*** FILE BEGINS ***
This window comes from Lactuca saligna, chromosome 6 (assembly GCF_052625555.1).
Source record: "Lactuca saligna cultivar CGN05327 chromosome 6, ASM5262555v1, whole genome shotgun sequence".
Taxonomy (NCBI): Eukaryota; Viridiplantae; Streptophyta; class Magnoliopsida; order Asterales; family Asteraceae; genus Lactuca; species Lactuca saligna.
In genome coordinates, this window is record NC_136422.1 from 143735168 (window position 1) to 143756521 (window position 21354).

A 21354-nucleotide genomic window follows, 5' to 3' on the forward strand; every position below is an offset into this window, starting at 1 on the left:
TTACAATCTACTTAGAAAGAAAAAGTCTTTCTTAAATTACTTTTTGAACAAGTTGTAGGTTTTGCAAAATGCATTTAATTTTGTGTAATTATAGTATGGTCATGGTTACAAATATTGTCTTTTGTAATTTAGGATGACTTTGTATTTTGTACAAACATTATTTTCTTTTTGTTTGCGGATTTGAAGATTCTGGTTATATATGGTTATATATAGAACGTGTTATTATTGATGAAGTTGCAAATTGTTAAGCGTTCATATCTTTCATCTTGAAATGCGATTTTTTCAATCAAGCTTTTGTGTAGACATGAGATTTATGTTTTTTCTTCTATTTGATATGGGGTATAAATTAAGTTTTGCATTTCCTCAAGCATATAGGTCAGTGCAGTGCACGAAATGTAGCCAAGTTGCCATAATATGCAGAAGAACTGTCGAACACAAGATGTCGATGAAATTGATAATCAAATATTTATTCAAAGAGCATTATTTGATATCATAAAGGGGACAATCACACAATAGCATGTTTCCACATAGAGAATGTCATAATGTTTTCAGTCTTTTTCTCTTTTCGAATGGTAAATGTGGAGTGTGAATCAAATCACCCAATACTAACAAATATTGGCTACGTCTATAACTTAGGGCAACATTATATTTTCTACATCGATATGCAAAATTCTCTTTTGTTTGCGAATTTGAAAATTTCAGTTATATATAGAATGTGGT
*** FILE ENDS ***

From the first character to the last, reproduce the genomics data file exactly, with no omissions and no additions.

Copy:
This window comes from Lactuca saligna, chromosome 6 (assembly GCF_052625555.1).
Source record: "Lactuca saligna cultivar CGN05327 chromosome 6, ASM5262555v1, whole genome shotgun sequence".
Taxonomy (NCBI): Eukaryota; Viridiplantae; Streptophyta; class Magnoliopsida; order Asterales; family Asteraceae; genus Lactuca; species Lactuca saligna.
In genome coordinates, this window is record NC_136422.1 from 143735168 (window position 1) to 143756521 (window position 21354).

A 21354-nucleotide genomic window follows, 5' to 3' on the forward strand; every position below is an offset into this window, starting at 1 on the left:
TTACAATCTACTTAGAAAGAAAAAGTCTTTCTTAAATTACTTTTTGAACAAGTTGTAGGTTTTGCAAAATGCATTTAATTTTGTGTAATTATAGTATGGTCATGGTTACAAATATTGTCTTTTGTAATTTAGGATGACTTTGTATTTTGTACAAACATTATTTTCTTTTTGTTTGCGGATTTGAAGATTCTGGTTATATATGGTTATATATAGAACGTGTTATTATTGATGAAGTTGCAAATTGTTAAGCGTTCATATCTTTCATCTTGAAATGCGATTTTTTCAATCAAGCTTTTGTGTAGACATGAGATTTATGTTTTTTCTTCTATTTGATATGGGGTATAAATTAAGTTTTGCATTTCCTCAAGCATATAGGTCAGTGCAGTGCACGAAATGTAGCCAAGTTGCCATAATATGCAGAAGAACTGTCGAACACAAGATGTCGATGAAATTGATAATCAAATATTTATTCAAAGAGCATTATTTGATATCATAAAGGGGACAATCACACAATAGCATGTTTCCACATAGAGAATGTCATAATGTTTTCAGTCTTTTTCTCTTTTCGAATGGTAAATGTGGAGTGTGAATCAAATCACCCAATACTAACAAATATTGGCTACGTCTATAACTTAGGGCAACATTATATTTTCTACATCGATATGCAAAATTCTCTTTTGTTTGCGAATTTGAAAATTTCAGTTATATATAGAATGTGGT